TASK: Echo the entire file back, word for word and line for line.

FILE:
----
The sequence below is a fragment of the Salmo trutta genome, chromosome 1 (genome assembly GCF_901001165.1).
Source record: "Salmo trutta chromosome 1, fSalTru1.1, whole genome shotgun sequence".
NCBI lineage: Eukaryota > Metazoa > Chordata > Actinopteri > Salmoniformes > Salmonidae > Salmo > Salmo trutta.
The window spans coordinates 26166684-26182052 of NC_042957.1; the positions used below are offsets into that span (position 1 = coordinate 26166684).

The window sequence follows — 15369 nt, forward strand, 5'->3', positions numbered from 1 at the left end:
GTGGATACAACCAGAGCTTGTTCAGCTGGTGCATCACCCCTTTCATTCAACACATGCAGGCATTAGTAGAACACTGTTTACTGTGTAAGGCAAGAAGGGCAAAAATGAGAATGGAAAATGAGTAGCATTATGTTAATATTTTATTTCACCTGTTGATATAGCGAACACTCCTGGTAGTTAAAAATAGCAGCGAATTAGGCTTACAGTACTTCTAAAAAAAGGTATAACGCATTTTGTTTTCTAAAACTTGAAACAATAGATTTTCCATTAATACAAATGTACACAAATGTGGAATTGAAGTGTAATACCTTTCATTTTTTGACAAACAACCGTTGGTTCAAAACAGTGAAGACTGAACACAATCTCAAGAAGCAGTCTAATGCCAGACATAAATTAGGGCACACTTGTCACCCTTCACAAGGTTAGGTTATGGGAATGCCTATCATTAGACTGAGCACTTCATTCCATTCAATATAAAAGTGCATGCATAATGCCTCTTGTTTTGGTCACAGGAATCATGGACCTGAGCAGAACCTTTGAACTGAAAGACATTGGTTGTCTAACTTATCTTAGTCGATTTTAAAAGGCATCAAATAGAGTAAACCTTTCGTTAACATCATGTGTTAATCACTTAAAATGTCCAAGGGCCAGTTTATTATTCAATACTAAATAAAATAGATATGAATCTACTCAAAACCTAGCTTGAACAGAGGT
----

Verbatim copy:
The sequence below is a fragment of the Salmo trutta genome, chromosome 1 (genome assembly GCF_901001165.1).
Source record: "Salmo trutta chromosome 1, fSalTru1.1, whole genome shotgun sequence".
NCBI lineage: Eukaryota > Metazoa > Chordata > Actinopteri > Salmoniformes > Salmonidae > Salmo > Salmo trutta.
The window spans coordinates 26166684-26182052 of NC_042957.1; the positions used below are offsets into that span (position 1 = coordinate 26166684).

The window sequence follows — 15369 nt, forward strand, 5'->3', positions numbered from 1 at the left end:
GTGGATACAACCAGAGCTTGTTCAGCTGGTGCATCACCCCTTTCATTCAACACATGCAGGCATTAGTAGAACACTGTTTACTGTGTAAGGCAAGAAGGGCAAAAATGAGAATGGAAAATGAGTAGCATTATGTTAATATTTTATTTCACCTGTTGATATAGCGAACACTCCTGGTAGTTAAAAATAGCAGCGAATTAGGCTTACAGTACTTCTAAAAAAAGGTATAACGCATTTTGTTTTCTAAAACTTGAAACAATAGATTTTCCATTAATACAAATGTACACAAATGTGGAATTGAAGTGTAATACCTTTCATTTTTTGACAAACAACCGTTGGTTCAAAACAGTGAAGACTGAACACAATCTCAAGAAGCAGTCTAATGCCAGACATAAATTAGGGCACACTTGTCACCCTTCACAAGGTTAGGTTATGGGAATGCCTATCATTAGACTGAGCACTTCATTCCATTCAATATAAAAGTGCATGCATAATGCCTCTTGTTTTGGTCACAGGAATCATGGACCTGAGCAGAACCTTTGAACTGAAAGACATTGGTTGTCTAACTTATCTTAGTCGATTTTAAAAGGCATCAAATAGAGTAAACCTTTCGTTAACATCATGTGTTAATCACTTAAAATGTCCAAGGGCCAGTTTATTATTCAATACTAAATAAAATAGATATGAATCTACTCAAAACCTAGCTTGAACAGAGGT